In October 2015, drug maker Eli Lilly stopped a trial for a cholesterol-lowering drug called evacetrapib. Many believed the drug, which could not only lower LDL cholesterol but also raise HDL, would be the next blockbuster cholesterol treatment.

But it wasn't until April 2016, when the results of the study were presented at the American College of Cardiology's annual meeting, that health professionals learned just how dismal the study results were. The drug had virtually no impact on heart health. As The New York Times reported:10

"Participants taking the drug saw their LDL levels fall to an average of 55 milligrams per deciliter from 84. Their HDL levels rose to an average of 104 milligram per deciliter from 46. Yet 256 participants had heart attacks, compared with 255 patients in the group who were taking a placebo.

Ninety-two patients taking the drug had a stroke, compared with 95 in the placebo group. And 434 people taking the drug died from cardiovascular disease, such as a heart attack or a stroke, compared with 444 participants who were taking a placebo."

Dr. Steven Nissen of the Cleveland Clinic told The New York Times, "These kinds of studies are wake-up calls." Indeed, it's not the first time a cholesterol-lowering drug has been found to be worthless, or worse, when it comes to heart health.

Statins May Make Heart Health Worse

There is evidence showing that statins may make your heart health worse and only appear effective due to statistical deception. One report published in the Expert Review of Clinical Pharmacology concluded that statin advocates used a statistical tool called relative risk reduction (RRR) to amplify statins' trivial beneficial effects.11

If you look at absolute risk, statin drugs benefit just 1 percent of the population. This means that out of 100 people treated with the drugs, one person will have one less heart attack. This doesn't sound so impressive, so statin supporters use a different statistic called relative risk. Just by making this statistical slight of hand, statins suddenly become beneficial for 30-50 percent of the population.

As STATS at George Mason University explained, "An important feature of relative risk is that it tells you nothing about the actual risk."12 Further, statins deplete your body of coenzyme Q10 (CoQ10), which is used for energy production by every cell in your body, and is therefore vital for good health, high-energy levels, longevity, and general quality of life.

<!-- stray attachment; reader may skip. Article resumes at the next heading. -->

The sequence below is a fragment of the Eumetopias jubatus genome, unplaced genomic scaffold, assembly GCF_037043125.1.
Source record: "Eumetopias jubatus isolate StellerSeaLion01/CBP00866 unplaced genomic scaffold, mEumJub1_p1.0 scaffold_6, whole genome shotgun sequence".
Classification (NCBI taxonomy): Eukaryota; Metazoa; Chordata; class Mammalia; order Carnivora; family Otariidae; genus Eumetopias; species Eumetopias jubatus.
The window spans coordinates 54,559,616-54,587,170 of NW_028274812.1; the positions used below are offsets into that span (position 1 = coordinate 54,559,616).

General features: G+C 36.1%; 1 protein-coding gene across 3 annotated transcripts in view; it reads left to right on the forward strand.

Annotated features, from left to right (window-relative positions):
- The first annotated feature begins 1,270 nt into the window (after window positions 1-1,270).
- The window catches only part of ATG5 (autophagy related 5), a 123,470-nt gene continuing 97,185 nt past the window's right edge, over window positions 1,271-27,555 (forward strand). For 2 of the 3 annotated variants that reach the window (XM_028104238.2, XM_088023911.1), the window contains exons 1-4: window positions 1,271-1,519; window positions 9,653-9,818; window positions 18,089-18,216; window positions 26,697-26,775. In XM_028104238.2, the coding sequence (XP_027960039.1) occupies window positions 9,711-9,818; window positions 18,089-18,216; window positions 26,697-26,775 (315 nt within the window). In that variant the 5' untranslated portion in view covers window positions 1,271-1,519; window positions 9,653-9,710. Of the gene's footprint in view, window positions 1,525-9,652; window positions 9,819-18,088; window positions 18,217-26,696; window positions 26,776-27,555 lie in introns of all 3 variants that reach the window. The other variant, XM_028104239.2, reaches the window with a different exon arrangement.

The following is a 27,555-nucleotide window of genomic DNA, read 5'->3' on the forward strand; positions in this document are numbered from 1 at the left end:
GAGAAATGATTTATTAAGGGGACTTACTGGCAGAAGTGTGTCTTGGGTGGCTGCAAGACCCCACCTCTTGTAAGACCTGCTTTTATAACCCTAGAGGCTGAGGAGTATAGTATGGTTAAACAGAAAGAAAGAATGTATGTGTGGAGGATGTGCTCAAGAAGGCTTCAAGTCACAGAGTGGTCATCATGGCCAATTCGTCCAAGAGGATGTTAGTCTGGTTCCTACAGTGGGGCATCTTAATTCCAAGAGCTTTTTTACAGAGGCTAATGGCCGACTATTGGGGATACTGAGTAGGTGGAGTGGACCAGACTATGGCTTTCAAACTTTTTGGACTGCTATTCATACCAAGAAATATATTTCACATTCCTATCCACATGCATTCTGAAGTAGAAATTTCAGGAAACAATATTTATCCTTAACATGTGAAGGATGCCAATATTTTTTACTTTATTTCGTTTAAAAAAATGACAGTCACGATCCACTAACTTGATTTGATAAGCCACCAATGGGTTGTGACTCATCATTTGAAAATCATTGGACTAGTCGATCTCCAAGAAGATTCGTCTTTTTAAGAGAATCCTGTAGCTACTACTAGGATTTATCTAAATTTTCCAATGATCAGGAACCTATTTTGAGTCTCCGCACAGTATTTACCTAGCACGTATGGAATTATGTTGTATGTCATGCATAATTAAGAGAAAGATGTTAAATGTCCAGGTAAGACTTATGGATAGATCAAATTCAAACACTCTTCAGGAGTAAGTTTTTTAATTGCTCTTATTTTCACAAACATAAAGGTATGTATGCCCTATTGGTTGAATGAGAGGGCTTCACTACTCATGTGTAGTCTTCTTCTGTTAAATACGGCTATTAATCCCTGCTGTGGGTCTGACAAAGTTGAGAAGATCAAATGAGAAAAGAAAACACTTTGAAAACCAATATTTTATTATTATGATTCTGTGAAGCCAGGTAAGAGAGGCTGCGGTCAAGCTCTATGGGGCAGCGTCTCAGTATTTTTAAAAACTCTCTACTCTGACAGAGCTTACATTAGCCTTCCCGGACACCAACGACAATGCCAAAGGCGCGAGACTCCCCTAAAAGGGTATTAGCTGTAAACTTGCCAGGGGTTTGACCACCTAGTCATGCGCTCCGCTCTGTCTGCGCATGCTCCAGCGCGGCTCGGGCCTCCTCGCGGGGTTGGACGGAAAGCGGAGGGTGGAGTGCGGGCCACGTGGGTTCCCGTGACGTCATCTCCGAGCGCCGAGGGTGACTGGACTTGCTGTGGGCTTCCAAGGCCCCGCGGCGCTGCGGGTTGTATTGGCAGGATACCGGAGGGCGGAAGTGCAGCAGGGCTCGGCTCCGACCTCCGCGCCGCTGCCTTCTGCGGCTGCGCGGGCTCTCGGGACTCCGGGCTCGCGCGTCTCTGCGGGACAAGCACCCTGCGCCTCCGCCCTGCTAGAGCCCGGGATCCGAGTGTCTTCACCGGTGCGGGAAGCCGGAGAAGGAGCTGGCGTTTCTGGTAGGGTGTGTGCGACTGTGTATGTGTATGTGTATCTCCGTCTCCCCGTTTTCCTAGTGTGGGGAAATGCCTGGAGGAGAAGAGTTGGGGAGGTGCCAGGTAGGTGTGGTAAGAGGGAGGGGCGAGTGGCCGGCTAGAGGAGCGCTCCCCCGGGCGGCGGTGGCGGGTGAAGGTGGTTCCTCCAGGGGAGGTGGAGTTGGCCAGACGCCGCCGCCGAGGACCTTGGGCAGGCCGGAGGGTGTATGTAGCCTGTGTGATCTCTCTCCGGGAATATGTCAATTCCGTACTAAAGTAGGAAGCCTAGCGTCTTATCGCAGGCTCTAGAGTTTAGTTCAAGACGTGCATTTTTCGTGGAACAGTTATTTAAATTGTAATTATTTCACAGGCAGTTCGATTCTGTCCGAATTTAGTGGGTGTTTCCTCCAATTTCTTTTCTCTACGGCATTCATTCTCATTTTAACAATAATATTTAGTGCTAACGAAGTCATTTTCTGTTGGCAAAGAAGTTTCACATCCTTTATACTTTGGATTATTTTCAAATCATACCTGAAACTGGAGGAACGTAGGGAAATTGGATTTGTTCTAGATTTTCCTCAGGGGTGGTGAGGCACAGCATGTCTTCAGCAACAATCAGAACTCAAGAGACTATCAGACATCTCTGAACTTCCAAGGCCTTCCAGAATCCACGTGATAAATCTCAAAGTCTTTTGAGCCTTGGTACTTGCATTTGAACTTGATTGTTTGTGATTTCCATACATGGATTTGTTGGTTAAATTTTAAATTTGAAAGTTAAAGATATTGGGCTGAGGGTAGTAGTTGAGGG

CoQ10's reduced form, ubiquinol, is a critical component of cellular respiration and production of adenosine triphosphate (ATP). ATP is a coenzyme used as an energy carrier in every cell of your body. When you consider that your heart is the most energy-demanding organ in your body, you can surmise how potentially devastating it can be to deplete your body's main source of cellular energy.

So while one of statins' claims to fame is warding off heart disease, you're actually increasing your risk when you deplete your body of CoQ10. The depletion of CoQ10 caused by the drug is why statins can increase your risk of acute heart failure.

If you take a statin drug, you MUST take Coenzyme Q10 as a supplement. If you're over 40, I would strongly recommend taking ubiquinol (CoQ10's reduced form) instead of CoQ10, as it's far more effectively absorbed by your body.

How to Protect Your Heart Health

Are you looking for a non-drug way to boost your heart health? Here are some of my top recommendations:

  • Reduce, with the plan of eliminating, grains and sugars in your diet. It is vitally important to eliminate gluten-containing grains and sugars, especially fructose.
  • Consume a good portion of your food raw.
  • Make sure you are getting plenty of high-quality, animal-based omega-3 fats, such as krill oil. Research suggests that as little as 500 mg of krill per day may improve your total cholesterol and triglycerides and will likely increase your HDL cholesterol.
  • Replace harmful vegetable oils and synthetic trans fats with healthy fats, such as olive oil, butter, avocado, pastured eggs and coconut oil (remember olive oil should be used cold only, use coconut oil for cooking and baking).
  • Include fermented foods in your daily diet. This will not only optimize your intestinal microflora, which will boost your overall immunity, it will also introduce beneficial bacteria into your mouth. Poor oral health is another powerful indicator of increased heart disease risk.
  • Optimize your vitamin D levels, ideally through appropriate sun exposure as this will allow your body to also create vitamin D sulfate—another factor that may play a crucial role in preventing the formation of arterial plaque.
  • Exercise regularly. Make sure you incorporate high-intensity interval exercises, which also optimize your human growth hormone (HGH) production.
  • Avoid smoking or drinking alcohol excessively.
  • Be sure to get plenty of high-quality, restorative sleep.
  • Practice regular stress-management techniques.